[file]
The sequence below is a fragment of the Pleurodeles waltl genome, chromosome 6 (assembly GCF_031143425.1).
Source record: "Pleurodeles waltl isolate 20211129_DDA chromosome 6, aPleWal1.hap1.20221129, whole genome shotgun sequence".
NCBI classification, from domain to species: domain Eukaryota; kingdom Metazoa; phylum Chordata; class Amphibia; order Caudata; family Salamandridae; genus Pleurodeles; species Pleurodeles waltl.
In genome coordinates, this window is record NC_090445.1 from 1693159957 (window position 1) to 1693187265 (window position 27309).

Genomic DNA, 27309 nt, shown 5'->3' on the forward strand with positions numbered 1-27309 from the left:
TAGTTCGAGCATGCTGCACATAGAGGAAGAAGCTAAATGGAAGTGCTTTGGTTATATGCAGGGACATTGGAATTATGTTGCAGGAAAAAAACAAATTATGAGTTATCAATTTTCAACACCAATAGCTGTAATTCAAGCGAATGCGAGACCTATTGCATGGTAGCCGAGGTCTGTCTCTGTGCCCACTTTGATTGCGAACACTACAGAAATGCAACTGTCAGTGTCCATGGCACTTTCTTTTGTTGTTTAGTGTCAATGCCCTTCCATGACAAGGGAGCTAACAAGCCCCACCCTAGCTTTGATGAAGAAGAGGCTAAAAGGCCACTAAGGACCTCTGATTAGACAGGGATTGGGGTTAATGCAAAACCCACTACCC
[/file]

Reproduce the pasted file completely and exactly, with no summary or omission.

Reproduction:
The sequence below is a fragment of the Pleurodeles waltl genome, chromosome 6 (assembly GCF_031143425.1).
Source record: "Pleurodeles waltl isolate 20211129_DDA chromosome 6, aPleWal1.hap1.20221129, whole genome shotgun sequence".
NCBI classification, from domain to species: domain Eukaryota; kingdom Metazoa; phylum Chordata; class Amphibia; order Caudata; family Salamandridae; genus Pleurodeles; species Pleurodeles waltl.
In genome coordinates, this window is record NC_090445.1 from 1693159957 (window position 1) to 1693187265 (window position 27309).

Genomic DNA, 27309 nt, shown 5'->3' on the forward strand with positions numbered 1-27309 from the left:
TAGTTCGAGCATGCTGCACATAGAGGAAGAAGCTAAATGGAAGTGCTTTGGTTATATGCAGGGACATTGGAATTATGTTGCAGGAAAAAAACAAATTATGAGTTATCAATTTTCAACACCAATAGCTGTAATTCAAGCGAATGCGAGACCTATTGCATGGTAGCCGAGGTCTGTCTCTGTGCCCACTTTGATTGCGAACACTACAGAAATGCAACTGTCAGTGTCCATGGCACTTTCTTTTGTTGTTTAGTGTCAATGCCCTTCCATGACAAGGGAGCTAACAAGCCCCACCCTAGCTTTGATGAAGAAGAGGCTAAAAGGCCACTAAGGACCTCTGATTAGACAGGGATTGGGGTTAATGCAAAACCCACTACCC